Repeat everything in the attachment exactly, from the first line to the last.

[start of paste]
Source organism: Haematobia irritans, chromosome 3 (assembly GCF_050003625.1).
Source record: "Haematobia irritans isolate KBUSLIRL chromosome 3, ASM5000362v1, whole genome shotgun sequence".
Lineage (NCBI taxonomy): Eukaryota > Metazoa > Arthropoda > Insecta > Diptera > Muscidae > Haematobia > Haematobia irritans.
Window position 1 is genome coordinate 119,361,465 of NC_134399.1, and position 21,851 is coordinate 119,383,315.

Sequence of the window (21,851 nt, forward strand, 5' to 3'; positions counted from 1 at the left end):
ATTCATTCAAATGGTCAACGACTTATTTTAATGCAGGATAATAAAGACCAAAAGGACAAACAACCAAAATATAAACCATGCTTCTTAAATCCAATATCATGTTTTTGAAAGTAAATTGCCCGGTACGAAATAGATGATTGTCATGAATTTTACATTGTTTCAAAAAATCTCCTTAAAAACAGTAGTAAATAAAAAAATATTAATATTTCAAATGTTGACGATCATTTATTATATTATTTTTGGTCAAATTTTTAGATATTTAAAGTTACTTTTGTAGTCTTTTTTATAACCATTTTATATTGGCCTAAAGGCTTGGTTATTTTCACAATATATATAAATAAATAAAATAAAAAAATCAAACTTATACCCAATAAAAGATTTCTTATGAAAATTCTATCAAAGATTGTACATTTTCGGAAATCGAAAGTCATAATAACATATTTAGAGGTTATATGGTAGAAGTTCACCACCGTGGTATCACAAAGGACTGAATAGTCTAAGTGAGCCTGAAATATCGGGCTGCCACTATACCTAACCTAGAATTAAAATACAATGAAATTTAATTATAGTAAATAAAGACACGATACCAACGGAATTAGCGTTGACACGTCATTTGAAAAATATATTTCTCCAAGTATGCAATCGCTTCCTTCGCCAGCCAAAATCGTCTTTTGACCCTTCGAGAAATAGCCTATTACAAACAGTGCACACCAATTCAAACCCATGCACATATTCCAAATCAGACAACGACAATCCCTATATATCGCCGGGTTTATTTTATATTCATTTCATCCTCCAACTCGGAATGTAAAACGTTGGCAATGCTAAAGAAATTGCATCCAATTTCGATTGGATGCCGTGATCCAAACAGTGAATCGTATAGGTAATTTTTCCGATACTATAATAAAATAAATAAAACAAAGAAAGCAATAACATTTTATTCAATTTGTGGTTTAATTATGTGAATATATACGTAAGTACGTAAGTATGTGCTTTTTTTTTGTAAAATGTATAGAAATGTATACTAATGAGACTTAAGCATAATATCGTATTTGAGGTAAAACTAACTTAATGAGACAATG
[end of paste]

Source organism: Haematobia irritans, chromosome 3 (assembly GCF_050003625.1).
Source record: "Haematobia irritans isolate KBUSLIRL chromosome 3, ASM5000362v1, whole genome shotgun sequence".
Lineage (NCBI taxonomy): Eukaryota > Metazoa > Arthropoda > Insecta > Diptera > Muscidae > Haematobia > Haematobia irritans.
Window position 1 is genome coordinate 119,361,465 of NC_134399.1, and position 21,851 is coordinate 119,383,315.

Sequence of the window (21,851 nt, forward strand, 5' to 3'; positions counted from 1 at the left end):
ATTCATTCAAATGGTCAACGACTTATTTTAATGCAGGATAATAAAGACCAAAAGGACAAACAACCAAAATATAAACCATGCTTCTTAAATCCAATATCATGTTTTTGAAAGTAAATTGCCCGGTACGAAATAGATGATTGTCATGAATTTTACATTGTTTCAAAAAATCTCCTTAAAAACAGTAGTAAATAAAAAAATATTAATATTTCAAATGTTGACGATCATTTATTATATTATTTTTGGTCAAATTTTTAGATATTTAAAGTTACTTTTGTAGTCTTTTTTATAACCATTTTATATTGGCCTAAAGGCTTGGTTATTTTCACAATATATATAAATAAATAAAATAAAAAAATCAAACTTATACCCAATAAAAGATTTCTTATGAAAATTCTATCAAAGATTGTACATTTTCGGAAATCGAAAGTCATAATAACATATTTAGAGGTTATATGGTAGAAGTTCACCACCGTGGTATCACAAAGGACTGAATAGTCTAAGTGAGCCTGAAATATCGGGCTGCCACTATACCTAACCTAGAATTAAAATACAATGAAATTTAATTATAGTAAATAAAGACACGATACCAACGGAATTAGCGTTGACACGTCATTTGAAAAATATATTTCTCCAAGTATGCAATCGCTTCCTTCGCCAGCCAAAATCGTCTTTTGACCCTTCGAGAAATAGCCTATTACAAACAGTGCACACCAATTCAAACCCATGCACATATTCCAAATCAGACAACGACAATCCCTATATATCGCCGGGTTTATTTTATATTCATTTCATCCTCCAACTCGGAATGTAAAACGTTGGCAATGCTAAAGAAATTGCATCCAATTTCGATTGGATGCCGTGATCCAAACAGTGAATCGTATAGGTAATTTTTCCGATACTATAATAAAATAAATAAAACAAAGAAAGCAATAACATTTTATTCAATTTGTGGTTTAATTATGTGAATATATACGTAAGTACGTAAGTATGTGCTTTTTTTTTGTAAAATGTATAGAAATGTATACTAATGAGACTTAAGCATAATATCGTATTTGAGGTAAAACTAACTTAATGAGACAATG